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Boston bombings can’t shake runners’ enthusiasm for the sport
Question of the Day
The Washington area's running community was shaken by Monday's deadly bombings at the finish of the Boston Marathon, but club organizers said the attacks would not put a permanent dent in the sport they love.
John Brathwaite, director of sponsorship and events at the D.C. Running Club, said he was optimistic that runners will not only recover from the chilling event but come back more passionate than ever.
"Runners run for causes and they are very resilient, so, if anything, it's going to increase their passion and make them run even harder," Mr. Brathwaite said.
But Kit Wells, a member of the board of directors for the Washington Running Club, was not as optimistic.
He said it's "entirely conceivable" that registration numbers will drop, and that Monday's events might keep people from traveling far to races. He said he believes charities and organizers will be apprehensive about hosting large races in which runners could be in danger.
"I think it will be a decrease in registration. It might not be as fashionable for charities to encourage a lot of people to participate in big-city marathons." he said.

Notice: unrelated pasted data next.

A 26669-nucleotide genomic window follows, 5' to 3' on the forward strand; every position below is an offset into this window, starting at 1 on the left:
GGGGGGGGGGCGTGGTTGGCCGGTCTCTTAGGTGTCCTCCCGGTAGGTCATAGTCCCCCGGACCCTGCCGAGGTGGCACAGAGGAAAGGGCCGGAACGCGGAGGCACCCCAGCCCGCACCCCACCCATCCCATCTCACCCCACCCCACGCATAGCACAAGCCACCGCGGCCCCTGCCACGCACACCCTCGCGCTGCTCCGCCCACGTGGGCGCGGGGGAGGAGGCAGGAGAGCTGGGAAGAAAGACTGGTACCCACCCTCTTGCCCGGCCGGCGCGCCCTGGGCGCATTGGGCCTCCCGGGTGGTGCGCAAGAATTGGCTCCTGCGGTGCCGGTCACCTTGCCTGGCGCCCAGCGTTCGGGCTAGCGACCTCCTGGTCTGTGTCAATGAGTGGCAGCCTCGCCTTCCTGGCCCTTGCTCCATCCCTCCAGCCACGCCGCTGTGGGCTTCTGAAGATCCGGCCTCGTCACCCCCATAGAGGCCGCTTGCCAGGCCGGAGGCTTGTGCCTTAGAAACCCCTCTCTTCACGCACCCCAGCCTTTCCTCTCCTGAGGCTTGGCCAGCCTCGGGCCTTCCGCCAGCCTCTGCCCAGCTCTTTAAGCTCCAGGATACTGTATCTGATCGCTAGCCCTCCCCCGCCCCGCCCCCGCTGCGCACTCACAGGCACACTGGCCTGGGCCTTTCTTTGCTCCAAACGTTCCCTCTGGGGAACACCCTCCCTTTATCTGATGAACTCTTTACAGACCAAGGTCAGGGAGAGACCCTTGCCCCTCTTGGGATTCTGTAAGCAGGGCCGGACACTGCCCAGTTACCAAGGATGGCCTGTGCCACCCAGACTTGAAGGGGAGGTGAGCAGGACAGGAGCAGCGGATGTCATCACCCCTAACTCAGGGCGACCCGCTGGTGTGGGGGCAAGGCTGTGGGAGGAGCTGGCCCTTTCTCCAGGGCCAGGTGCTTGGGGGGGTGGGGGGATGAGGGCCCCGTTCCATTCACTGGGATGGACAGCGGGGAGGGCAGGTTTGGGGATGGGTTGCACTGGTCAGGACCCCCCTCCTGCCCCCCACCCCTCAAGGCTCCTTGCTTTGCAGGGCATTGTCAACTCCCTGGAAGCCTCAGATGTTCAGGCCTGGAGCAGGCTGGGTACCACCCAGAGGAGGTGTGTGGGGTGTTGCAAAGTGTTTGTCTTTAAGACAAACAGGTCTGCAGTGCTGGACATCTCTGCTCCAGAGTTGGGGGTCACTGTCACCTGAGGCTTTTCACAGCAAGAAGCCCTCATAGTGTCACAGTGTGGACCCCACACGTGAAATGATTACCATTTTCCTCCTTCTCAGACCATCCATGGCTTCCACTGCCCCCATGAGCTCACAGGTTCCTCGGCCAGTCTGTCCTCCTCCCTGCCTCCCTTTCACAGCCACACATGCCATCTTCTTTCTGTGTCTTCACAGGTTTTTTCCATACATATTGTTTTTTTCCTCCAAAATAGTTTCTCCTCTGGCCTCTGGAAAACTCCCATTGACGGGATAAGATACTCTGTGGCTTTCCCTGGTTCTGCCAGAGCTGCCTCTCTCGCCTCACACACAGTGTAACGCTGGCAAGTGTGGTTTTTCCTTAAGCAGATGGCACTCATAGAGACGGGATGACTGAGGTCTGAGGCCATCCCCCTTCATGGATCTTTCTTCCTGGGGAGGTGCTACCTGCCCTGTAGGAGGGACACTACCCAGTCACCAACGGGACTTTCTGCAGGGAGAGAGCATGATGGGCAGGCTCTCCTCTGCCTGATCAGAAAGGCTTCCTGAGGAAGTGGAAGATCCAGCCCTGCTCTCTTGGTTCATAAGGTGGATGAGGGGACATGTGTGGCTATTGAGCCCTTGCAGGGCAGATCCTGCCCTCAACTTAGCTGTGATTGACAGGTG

The Boston bombings, which killed three and wounded more than 175, have organizers in cities around the world pondering the future of such races giant public gatherings stretching for miles where crowd control and absolute security are impossible to guarantee.
The Associated Press reported Tuesday that organizers of the Pittsburgh Marathon were reviewing preparations for the May 5 race, enhancing security and disaster-response plans. The event is expected to draw up to 28,000 runners and 50,000 spectators.
While the Boston bombings might raise anxiety for runners, Road Runners Club of America Executive Director Jean Knaack said competitors should continue to run in any races they have planned and that the attack in Boston could have happened at any large event.
"I've thought a lot about the events over the past couple of hours and, from a running community perspective, this could have happened at any high-profile sporting event," she said. "The reality is that they just happened to pick running."
From the Rock 'n' Roll Marathon Series to the Marine Corps Marathon, the District hosts its share of races and is home to one of the nation's most active running communities.
The D.C. Running Club plans to launch a virtual race for the victims in the Boston bombings featuring an online registration fee that will go directly to the victims and families of victims injured at Monday's race.
Participants will run the race anywhere from their treadmill to their local community park, then log the miles they ran online and receive a D.C. Running Club T-shirt that reads: Boston we ran for you and never stop running.
They held a similar event for New York to raise money for the Hurricane Sandy victims, sending blankets and materials to help those who were in need.
"We hope to launch that this weekend and keep it going for three weeks," Mr. Wells said. "If you stop racing because of these recent events, then the terrorists win."
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By Andrew P. Napolitano
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